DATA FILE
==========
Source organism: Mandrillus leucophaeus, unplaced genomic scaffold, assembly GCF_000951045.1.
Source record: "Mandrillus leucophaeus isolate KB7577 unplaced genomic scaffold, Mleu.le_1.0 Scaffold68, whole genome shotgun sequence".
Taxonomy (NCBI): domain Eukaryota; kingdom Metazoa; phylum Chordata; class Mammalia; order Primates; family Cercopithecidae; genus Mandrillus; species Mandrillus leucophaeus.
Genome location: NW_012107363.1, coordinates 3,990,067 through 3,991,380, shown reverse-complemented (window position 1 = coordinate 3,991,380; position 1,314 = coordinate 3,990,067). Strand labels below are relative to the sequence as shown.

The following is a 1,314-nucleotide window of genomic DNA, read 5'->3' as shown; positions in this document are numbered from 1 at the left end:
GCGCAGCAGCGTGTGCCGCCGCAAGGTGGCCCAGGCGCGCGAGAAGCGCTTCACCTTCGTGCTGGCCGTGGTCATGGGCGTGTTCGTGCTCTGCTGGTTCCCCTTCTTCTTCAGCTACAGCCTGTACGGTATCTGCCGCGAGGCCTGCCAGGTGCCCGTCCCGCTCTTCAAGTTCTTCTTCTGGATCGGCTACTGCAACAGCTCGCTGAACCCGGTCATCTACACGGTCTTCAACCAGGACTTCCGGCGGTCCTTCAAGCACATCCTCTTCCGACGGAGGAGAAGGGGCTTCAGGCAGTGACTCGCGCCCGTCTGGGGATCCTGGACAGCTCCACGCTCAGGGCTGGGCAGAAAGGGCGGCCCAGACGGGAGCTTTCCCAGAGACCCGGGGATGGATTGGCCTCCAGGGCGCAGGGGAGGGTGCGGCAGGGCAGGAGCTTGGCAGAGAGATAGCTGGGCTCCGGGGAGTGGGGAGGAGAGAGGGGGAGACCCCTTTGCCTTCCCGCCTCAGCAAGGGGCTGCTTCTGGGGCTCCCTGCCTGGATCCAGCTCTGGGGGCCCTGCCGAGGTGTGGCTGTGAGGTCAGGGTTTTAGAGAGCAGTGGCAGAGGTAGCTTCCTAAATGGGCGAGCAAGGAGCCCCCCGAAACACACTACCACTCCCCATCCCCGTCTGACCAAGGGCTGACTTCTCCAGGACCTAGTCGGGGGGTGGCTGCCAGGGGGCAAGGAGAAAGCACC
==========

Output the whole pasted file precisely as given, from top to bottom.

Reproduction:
Source organism: Mandrillus leucophaeus, unplaced genomic scaffold, assembly GCF_000951045.1.
Source record: "Mandrillus leucophaeus isolate KB7577 unplaced genomic scaffold, Mleu.le_1.0 Scaffold68, whole genome shotgun sequence".
Taxonomy (NCBI): domain Eukaryota; kingdom Metazoa; phylum Chordata; class Mammalia; order Primates; family Cercopithecidae; genus Mandrillus; species Mandrillus leucophaeus.
Genome location: NW_012107363.1, coordinates 3,990,067 through 3,991,380, shown reverse-complemented (window position 1 = coordinate 3,991,380; position 1,314 = coordinate 3,990,067). Strand labels below are relative to the sequence as shown.

The following is a 1,314-nucleotide window of genomic DNA, read 5'->3' as shown; positions in this document are numbered from 1 at the left end:
GCGCAGCAGCGTGTGCCGCCGCAAGGTGGCCCAGGCGCGCGAGAAGCGCTTCACCTTCGTGCTGGCCGTGGTCATGGGCGTGTTCGTGCTCTGCTGGTTCCCCTTCTTCTTCAGCTACAGCCTGTACGGTATCTGCCGCGAGGCCTGCCAGGTGCCCGTCCCGCTCTTCAAGTTCTTCTTCTGGATCGGCTACTGCAACAGCTCGCTGAACCCGGTCATCTACACGGTCTTCAACCAGGACTTCCGGCGGTCCTTCAAGCACATCCTCTTCCGACGGAGGAGAAGGGGCTTCAGGCAGTGACTCGCGCCCGTCTGGGGATCCTGGACAGCTCCACGCTCAGGGCTGGGCAGAAAGGGCGGCCCAGACGGGAGCTTTCCCAGAGACCCGGGGATGGATTGGCCTCCAGGGCGCAGGGGAGGGTGCGGCAGGGCAGGAGCTTGGCAGAGAGATAGCTGGGCTCCGGGGAGTGGGGAGGAGAGAGGGGGAGACCCCTTTGCCTTCCCGCCTCAGCAAGGGGCTGCTTCTGGGGCTCCCTGCCTGGATCCAGCTCTGGGGGCCCTGCCGAGGTGTGGCTGTGAGGTCAGGGTTTTAGAGAGCAGTGGCAGAGGTAGCTTCCTAAATGGGCGAGCAAGGAGCCCCCCGAAACACACTACCACTCCCCATCCCCGTCTGACCAAGGGCTGACTTCTCCAGGACCTAGTCGGGGGGTGGCTGCCAGGGGGCAAGGAGAAAGCACC